Brain Pickings

Posts Tagged ‘art’

25 OCTOBER, 2011

Picasso Paints on Glass

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A voyeuristic peek at the master making magic.

The great Pablo Picasso — painter, sculptor, printmaker, stage designer, notorious list-maker, cross-disciplinary creator and proponent of combinatorial creativity — would have been 130 today. To celebrate, here’s a piece of now-legendary footage of Picasso painting on glass with a camera rolling on the other side of it, revealing a rare glimpse of the genius at work as he paints his famous Torros with meticulously measured yet effortless brush strokes.

The footage is part of Paul Haesaert’s short 1950 documentary, Visit to Picasso, which you can watch online in its entirety. Go ahead, have your breath taken away.

On a semi-related note, while digging for a DVD copy of the film — to no avail, sadly — I serendipitously discovered this utterly gorgeous original 1971 print of a 1946 poster for a lecture by Picasso and Haesaert, designed by Picasso himself:

For an intimate, revealing and, yes, opinionated journey into the great artist’s heart and mind, look no further than Gertrude Stein’s timeless memoir, simply titled Picasso.

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24 OCTOBER, 2011

Eli, No! An Illustrated Antidote to Perfectionism

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What chasing squirrels has to do with reclaiming childhood from the grip of perfectionist parenting.

Children’s books are often among the finest feats of storytelling — beautifully designed, illustrated and art-directed, they use simple narratives and metaphors to convey complex ideas and lifelong lessons. That’s certainly the case with Eli, No! — a heart-stoppingly delightful new children’s book by Katie Kirk, one half of husband-and-wife illustration and design duo Eight Hour Day, telling the story of their lovable yet mischievous dog named Eli. Throughout Eli’s many adventures and misadventures, his quirks and imperfections, we find ourselves contemplating the gift of unconditional love which, of course, is what the story is really about.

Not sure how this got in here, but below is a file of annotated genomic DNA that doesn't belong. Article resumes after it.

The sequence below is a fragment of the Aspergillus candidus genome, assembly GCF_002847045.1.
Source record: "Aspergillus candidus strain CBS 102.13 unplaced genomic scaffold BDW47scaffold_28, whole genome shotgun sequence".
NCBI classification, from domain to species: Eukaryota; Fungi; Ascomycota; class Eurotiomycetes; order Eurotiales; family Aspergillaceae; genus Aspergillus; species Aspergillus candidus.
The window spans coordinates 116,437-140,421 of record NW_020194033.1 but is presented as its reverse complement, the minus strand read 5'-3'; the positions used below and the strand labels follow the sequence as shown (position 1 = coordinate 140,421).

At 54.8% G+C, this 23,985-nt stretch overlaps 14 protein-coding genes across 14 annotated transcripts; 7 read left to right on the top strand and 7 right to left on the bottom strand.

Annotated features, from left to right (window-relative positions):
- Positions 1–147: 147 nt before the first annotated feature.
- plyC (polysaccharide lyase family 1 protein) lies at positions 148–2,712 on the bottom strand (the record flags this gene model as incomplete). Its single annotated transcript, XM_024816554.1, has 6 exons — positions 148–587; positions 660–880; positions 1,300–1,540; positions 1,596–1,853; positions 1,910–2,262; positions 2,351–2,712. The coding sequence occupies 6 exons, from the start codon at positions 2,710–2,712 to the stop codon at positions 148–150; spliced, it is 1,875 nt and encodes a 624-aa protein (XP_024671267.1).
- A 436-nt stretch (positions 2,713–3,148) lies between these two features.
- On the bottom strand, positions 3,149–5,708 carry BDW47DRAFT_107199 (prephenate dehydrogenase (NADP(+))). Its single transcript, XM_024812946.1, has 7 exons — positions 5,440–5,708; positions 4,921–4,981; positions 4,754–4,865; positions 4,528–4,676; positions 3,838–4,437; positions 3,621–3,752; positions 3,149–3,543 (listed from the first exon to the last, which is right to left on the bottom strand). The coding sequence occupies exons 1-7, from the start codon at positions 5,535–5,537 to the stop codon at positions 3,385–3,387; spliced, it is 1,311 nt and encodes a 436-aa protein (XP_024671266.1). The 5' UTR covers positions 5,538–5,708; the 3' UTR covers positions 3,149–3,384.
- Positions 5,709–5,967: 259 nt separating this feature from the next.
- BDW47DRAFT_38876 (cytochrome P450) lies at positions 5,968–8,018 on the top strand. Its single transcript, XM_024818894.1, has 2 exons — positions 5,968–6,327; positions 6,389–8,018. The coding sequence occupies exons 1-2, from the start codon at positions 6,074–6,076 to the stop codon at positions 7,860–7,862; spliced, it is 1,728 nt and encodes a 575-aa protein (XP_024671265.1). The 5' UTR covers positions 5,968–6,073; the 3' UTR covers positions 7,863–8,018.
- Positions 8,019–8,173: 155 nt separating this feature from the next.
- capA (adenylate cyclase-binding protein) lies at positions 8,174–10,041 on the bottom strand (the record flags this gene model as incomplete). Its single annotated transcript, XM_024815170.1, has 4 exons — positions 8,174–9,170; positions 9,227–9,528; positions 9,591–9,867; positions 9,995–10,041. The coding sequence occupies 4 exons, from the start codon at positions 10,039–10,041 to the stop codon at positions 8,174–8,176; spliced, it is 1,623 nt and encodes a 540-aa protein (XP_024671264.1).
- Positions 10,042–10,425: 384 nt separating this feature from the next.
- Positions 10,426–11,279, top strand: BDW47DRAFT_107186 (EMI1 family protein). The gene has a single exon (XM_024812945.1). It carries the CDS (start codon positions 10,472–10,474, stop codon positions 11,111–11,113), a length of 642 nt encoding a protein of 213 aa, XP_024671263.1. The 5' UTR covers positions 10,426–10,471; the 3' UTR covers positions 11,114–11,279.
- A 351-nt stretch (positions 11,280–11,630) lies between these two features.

With its minimalist, bold, mid-century-inspired graphics and its heart-warming message, Eli, No! is both an absolute treat for wee ones, a needed one in the age of overambitious parenting, and a charming reminder for the rest of us about cultivating unconditional acceptance of our loved ones’ idiosyncrasies and imperfections, a need one in the age of chronic perfectionism.

via Public School

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24 OCTOBER, 2011

All Nothing: Poetic 1978 Animated Allegory about Mankind’s Greed

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Frédéric Back’s beautiful short film about harmony and the tragic entitlement of our species.

French-born artist and activist-filmmaker Frédéric Back got his professional start in Canada in the 1950s, where he was asked to draw still images promoting moving pictures at Radio-Canada’s graphics department. In 1967, his giant stained glass mural entitled L’histoire de la musique à Montréal (“history of music in Montreal”) became the first work of art to be commissioned for the Montreal metro system. But most striking of all are his animated short films. In 1978, his Tout Rien (“All Nothing”), a delicate and pensive 11-minute animated allegory set to the music of Igor Stravinsky about how our human greed is stealing the happiness of our species, earned him an Oscar nomination. It tackles, with remarkable elegance and sensitivity, our tragic tendency towards anthropocentricity in a world we share with countless other creatures.

Possessions, like happiness, are always eluding our grasp. Instead of constantly wanting to have, wouldn’t it be better simply to be-to watch and let the natural environment exist in peace? A world whose true joys and riches, continually renewed and replenished, we have yet to fully appreciate?” Frédéric Back

The following year, while working on another film and applying a coat of fixative to a drawing, the fumes got into Back’s right eye. The film eventually won him his first Oscar, but his eye never recovered. Back, nonetheless, continued to produce breathtakingly beautiful work underpinned by a thoughtful environmental message through the early 1990s.

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